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There is quite a bit of confusion in your question. First, differentiate between the real and ideal models. The adversary in the ideal model sends the adversary's input and gets its output (and can also sometimes determine if the honest party gets output, depending on the model). We often call the ideal adversary a "simulator" since this is how we build the ...


The objective of the simulator is to make the simulated world (often called the ideal world) indistinguishable from the real world (running the actual protocol). See my write-up on the UC framework here for more detail. In the proof setup, the entity attempting to distinguish between the two worlds is often assumed to provide the inputs to the parties. That ...


$SIM_s$ can do that, but it doesn't need to. $\:$ The distinguisher chooses the parties' inputs.


The simplest example I know of is actually for a pathological case. Namely, it is presented in Chapter 2 of the book of Hazay and Lindell as an example of a two-party MPC protocol which is secure against a malicious adversary but not against a semi-honest one (in the classical sense, for this reason they prefer the notion of augmented semi-honest ...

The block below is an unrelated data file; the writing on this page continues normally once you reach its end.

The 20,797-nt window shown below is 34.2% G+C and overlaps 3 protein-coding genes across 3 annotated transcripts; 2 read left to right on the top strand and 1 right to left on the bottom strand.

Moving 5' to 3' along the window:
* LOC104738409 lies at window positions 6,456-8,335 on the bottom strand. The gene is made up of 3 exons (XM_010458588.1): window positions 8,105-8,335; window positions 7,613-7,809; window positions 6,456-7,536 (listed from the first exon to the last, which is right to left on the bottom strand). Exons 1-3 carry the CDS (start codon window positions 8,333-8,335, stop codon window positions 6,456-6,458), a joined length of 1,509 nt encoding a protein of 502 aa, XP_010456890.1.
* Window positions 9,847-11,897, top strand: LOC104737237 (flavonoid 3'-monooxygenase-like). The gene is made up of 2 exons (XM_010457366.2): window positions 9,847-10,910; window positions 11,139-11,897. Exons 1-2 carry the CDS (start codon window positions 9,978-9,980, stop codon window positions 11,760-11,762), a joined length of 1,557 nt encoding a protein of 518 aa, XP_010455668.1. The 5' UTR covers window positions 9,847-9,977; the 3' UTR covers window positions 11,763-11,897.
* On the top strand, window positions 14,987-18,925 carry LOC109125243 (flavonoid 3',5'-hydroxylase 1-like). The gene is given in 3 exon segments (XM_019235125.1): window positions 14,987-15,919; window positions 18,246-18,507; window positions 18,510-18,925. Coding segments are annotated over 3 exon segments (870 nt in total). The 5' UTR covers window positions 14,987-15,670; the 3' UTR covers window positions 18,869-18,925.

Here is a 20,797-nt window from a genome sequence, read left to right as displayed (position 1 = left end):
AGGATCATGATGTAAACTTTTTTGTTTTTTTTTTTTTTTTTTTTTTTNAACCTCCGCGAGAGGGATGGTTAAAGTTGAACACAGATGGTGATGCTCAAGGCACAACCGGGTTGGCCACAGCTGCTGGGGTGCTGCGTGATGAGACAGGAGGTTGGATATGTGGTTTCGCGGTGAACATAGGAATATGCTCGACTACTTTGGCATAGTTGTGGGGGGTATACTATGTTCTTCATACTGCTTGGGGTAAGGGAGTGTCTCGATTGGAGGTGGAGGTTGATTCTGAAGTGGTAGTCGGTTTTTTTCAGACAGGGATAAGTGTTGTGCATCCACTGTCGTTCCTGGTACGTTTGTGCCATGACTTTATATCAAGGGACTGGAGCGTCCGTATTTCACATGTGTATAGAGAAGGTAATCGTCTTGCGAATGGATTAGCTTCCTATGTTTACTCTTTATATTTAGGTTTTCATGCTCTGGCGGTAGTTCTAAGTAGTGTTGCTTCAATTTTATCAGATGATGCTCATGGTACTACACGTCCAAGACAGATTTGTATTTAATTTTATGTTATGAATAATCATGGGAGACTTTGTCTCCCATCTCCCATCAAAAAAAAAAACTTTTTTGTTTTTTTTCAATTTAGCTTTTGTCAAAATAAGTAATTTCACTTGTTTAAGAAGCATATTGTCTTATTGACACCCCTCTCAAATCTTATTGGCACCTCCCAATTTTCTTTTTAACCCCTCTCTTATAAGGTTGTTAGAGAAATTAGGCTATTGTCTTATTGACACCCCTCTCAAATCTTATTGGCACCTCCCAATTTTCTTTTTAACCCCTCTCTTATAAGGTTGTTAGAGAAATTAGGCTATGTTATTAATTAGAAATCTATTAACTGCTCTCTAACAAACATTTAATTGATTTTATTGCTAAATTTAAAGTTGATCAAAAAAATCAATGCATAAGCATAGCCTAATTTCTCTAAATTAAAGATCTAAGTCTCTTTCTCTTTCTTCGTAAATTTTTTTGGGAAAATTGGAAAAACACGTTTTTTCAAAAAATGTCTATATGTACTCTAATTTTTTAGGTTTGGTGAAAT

The traditional MPC definition of correctness has no notion of correctness on the inputs. The traditional MPC correctness property deals with the output, i.e., the protocol is correct if $y$ where $y=f(x_1,x_2,\dots,x_n)$ is guaranteed to be output. What the $x_1,\dots,x_n$ values are is completely up to the inputting party. So, if you want to check that ...


If the honest parties have commitments to the malicious parties' inputs or [encapsulations generated by honest parties] of those inputs, then the function can be modified to check those. ‚Äč Otherwise, the value computed by the trusted party "taking honest party inputs and modified inputs of corrupted parties" by definition results in a correct output.


As the previous answer says, they are certainly NOT the same. However, there is certainly a connection between them. Specifically, the covert model just says that there is a deterrent parameter $\epsilon$ and the guarantee is that if the adversary tries to cheat then it will be caught with probability at least $\epsilon$. The question that arises is how ...

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